The Connecticut Resources Recovery Authority is putting in a six-acre array of solar panels on a section of its Hartford landfill. The solar project coincides with the authority's plan to cap the remaining 35-acre section of the landfill.
The cap and one-megawatt solar array will cost the trash-to-energy authority about $11.6 million and will make the landfill the first in the state to develop its limited-use real estate into a renewable energy project.
Across the country, there are more than 70 similar projects on contaminated sites, former landfills or mined areas that create 216 megawatts of clean energy, according to the U.S. Environmental Protection Agency. Most are solar projects, like Hartford's, but others include wind power, wood-burning biomass, hydropower and geothermal.
"When we began working with the city of Hartford on the future of the landfill, we wanted to find innovative ways to use the land," CRRA President Thomas D. Kirk said in a written statement. "Solar energy was an idea we all agreed on right away."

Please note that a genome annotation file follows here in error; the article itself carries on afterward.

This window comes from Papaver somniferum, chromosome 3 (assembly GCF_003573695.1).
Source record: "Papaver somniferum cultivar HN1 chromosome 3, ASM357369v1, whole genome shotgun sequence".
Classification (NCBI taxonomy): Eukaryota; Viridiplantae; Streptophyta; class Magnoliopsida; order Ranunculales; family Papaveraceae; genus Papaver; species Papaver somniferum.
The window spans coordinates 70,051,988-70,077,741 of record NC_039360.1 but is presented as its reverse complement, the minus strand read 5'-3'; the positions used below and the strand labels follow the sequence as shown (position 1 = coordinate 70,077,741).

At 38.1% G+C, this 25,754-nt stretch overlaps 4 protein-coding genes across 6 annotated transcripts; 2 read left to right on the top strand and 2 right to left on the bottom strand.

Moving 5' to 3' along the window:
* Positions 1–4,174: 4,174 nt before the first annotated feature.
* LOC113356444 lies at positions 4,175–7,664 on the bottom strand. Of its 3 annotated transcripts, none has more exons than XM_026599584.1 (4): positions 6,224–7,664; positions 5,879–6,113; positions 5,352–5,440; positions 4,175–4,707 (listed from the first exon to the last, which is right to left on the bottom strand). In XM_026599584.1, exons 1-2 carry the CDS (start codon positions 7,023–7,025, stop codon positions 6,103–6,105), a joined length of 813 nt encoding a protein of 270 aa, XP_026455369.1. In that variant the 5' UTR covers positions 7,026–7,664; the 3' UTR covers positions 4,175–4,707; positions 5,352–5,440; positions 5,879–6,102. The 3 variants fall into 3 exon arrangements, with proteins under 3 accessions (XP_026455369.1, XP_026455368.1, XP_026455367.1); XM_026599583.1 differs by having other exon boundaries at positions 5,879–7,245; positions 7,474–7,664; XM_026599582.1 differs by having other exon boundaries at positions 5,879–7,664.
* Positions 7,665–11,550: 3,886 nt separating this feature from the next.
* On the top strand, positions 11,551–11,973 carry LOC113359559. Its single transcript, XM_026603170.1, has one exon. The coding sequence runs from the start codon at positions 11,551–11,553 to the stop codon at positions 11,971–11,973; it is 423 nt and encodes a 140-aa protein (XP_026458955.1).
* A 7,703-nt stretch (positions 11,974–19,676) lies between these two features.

Output from the solar panels will receive an 11-cent per kilowatt hour subsidy from the Zero Emissions Renewable Energy Credit program, Connecticut Light & Power's clean energy effort mandated by the state. The cost of building the project will be covered by a CRRA fund dedicated to closing the landfill.
E. T. & L. Corp., hired to close up the final 35-acre part of the landfill and put in the solar array, will first install a synthetic grass surface that will ensure that water doesn't seep through the landfill waste and contaminate the groundwater.
In 2007, CRRA began closing the landfill, and the state Department of Energy And Environmental Protection approved the plans for a solar array in 2011.
Reprinted with permission of the Hartford Courant.
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